Draghi & Rajoy in Game of Chicken

“Pass the chicken, Mario.”

Draghi May See Silver Lining in Disappointing Investors – Bloomberg.

This is the problem. The Bundesbank and German public opinion are against bailouts, and the ECB must mollify these important constituents. While Draghi seemingly has no qualms about firing up the printing press to bailout Europe, harsh conditions must be attached to these bailouts so that these countries are not seen as getting something for nothing. They also must undergo harsh reforms so that the public can see an end to the bailout cycle.

The Spanish people have been following the news, and they have witnessed the economic depression in Greece and the humiliation of Greek people by the troika of the ECB, IMF and EU. Prime Minister Rajoy must know that his goverment and political career will not survive a humiliating bailout with troika inspections and German domineering.

The relative positions that each side must take in this scenario lead to a game of chicken between Draghi and Rajoy. It is true that Spain needs a bailout, but it is also true that the troika needs Spain to be bailed out. Spain is just too large to fail. While people are beginning to believe that Greece could default and exit the Eurozone with very little consequence ( BTW, I do not agree that  a Grexit would be harmless), everyone knows that a Spanish default or exit would destroy the Eurozone.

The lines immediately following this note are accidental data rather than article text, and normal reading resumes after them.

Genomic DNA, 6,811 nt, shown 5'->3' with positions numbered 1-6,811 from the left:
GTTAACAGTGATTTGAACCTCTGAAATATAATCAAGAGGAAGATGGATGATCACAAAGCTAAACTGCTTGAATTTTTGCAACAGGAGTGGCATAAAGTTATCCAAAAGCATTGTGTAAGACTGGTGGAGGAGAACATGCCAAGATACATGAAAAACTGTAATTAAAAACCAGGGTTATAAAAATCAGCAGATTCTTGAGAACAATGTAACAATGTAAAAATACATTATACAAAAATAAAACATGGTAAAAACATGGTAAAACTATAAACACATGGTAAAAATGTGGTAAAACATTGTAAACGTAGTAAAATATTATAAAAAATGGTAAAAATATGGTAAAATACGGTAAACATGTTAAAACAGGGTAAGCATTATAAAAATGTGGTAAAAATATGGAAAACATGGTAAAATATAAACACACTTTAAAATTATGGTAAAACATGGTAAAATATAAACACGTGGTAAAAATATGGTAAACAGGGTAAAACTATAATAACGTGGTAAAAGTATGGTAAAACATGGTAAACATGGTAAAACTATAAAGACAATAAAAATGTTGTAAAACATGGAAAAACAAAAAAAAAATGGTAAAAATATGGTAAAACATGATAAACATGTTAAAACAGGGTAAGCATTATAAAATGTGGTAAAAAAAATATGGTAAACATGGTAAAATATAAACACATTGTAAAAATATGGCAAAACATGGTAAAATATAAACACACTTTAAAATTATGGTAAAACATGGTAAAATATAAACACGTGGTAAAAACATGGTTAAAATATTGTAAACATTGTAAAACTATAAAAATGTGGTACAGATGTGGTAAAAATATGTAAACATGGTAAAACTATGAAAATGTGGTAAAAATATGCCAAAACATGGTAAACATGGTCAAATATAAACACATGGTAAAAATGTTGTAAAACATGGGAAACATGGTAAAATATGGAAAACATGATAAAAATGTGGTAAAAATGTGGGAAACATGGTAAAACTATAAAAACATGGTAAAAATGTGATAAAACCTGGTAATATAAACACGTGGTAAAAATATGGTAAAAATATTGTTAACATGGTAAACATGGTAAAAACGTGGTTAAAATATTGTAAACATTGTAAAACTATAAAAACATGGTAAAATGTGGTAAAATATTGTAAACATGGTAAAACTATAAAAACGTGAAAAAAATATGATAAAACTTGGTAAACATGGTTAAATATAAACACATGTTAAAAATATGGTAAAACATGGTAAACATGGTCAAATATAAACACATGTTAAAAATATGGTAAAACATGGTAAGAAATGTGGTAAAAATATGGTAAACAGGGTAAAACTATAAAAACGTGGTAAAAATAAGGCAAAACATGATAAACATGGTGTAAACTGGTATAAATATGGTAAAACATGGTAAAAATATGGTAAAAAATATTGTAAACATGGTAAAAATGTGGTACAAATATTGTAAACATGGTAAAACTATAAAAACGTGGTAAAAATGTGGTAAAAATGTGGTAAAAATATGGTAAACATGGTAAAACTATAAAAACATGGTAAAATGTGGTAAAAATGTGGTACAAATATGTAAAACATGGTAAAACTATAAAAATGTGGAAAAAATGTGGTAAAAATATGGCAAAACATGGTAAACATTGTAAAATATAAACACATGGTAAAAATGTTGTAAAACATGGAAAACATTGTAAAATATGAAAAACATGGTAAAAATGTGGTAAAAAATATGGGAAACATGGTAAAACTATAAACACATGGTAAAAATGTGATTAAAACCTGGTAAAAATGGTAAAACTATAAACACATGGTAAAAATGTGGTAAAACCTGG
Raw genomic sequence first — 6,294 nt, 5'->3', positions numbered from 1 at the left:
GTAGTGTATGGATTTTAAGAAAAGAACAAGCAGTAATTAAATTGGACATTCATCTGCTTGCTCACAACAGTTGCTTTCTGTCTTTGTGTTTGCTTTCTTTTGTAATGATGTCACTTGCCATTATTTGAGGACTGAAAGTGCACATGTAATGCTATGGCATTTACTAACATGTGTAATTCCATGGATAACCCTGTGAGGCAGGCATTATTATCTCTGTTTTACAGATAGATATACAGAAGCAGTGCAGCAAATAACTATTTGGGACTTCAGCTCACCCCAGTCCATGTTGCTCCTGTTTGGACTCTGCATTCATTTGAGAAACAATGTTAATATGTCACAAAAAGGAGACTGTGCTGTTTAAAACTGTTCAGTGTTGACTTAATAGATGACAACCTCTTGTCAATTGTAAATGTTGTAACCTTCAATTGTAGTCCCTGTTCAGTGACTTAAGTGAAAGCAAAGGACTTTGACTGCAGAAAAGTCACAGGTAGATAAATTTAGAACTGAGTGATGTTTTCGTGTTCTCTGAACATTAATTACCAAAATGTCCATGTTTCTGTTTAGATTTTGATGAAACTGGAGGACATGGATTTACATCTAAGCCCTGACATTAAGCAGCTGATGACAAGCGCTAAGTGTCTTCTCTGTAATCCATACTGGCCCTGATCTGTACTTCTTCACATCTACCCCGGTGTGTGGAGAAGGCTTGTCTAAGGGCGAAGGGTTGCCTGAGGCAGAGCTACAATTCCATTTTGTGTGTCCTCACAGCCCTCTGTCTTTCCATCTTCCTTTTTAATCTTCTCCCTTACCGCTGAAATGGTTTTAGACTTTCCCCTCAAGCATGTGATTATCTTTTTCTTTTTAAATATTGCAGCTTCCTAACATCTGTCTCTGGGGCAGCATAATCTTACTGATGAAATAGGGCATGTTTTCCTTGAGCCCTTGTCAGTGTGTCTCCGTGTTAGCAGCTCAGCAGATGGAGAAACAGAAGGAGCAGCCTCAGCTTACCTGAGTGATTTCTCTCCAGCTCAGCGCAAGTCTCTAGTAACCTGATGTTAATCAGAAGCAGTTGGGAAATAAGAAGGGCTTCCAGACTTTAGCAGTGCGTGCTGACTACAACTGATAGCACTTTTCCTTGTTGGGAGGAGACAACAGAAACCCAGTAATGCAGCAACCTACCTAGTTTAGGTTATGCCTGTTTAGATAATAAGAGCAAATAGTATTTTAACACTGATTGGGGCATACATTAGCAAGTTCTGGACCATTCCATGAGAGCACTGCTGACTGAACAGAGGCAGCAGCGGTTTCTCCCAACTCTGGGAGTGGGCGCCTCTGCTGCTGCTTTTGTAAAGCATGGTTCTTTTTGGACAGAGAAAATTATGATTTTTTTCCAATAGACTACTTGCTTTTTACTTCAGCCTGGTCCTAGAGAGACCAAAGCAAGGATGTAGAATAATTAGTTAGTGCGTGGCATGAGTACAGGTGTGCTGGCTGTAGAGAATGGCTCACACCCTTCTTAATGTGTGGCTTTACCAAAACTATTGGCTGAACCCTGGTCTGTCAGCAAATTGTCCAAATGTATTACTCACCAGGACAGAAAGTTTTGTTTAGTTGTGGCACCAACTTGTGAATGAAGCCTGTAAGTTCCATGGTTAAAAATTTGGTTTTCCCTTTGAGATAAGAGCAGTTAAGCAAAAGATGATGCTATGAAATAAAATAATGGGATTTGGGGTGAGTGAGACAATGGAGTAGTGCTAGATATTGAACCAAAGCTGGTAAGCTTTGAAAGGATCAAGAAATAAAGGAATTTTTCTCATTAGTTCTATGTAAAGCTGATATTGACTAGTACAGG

This situation reminds me of the onset of World War I. After the Archduke was assassinated, the European powers coalesced around their two alliance systems. Each side mistakenly thought that the other would not go to war over some Serbian mischief; therefore, neither side backed down with catastrophic consequences.

Right now, I could see  ECB President Draghi sipping espresso in his Brussels office thinking to himself, “All I have to do is wait. It is obvious to everyone that Spain is almost broke, and they will need to request assistance soon. There is no way that they will shoot themselves in the head over a few conditions when delaying the bailout could mean a default.”

Then, I imagine Spanish Prime Minister Rajoy relaxing in the Palacia de la Moncloa with his cafe con leche musing, “I have the ECB right where I want them. There is no way they will allow my country to default when this will precipitate the breakup of the Eurozone. Once one country leaves, everyone will have an incentive to leave earlier than the next guy, and the ECB will never let this happen over a few bailout conditions.”

In poker, when two players think that the other is bluffing, there is a winner-take-all showdown for the pot. In this showdown, however, there will be no winners, just losers. If neither side budges, Spain will default. This default will either be de jure or a de facto default where bondholders are paid back in pesetas rather than the euros that they were promised. This default will mark the beginning of the end of the euro as the contagion spreads to the next weak country.

Let’s hope that the Europeans have learned something since World War I and are able to craft a face-saving solution that both sides can live with.

 

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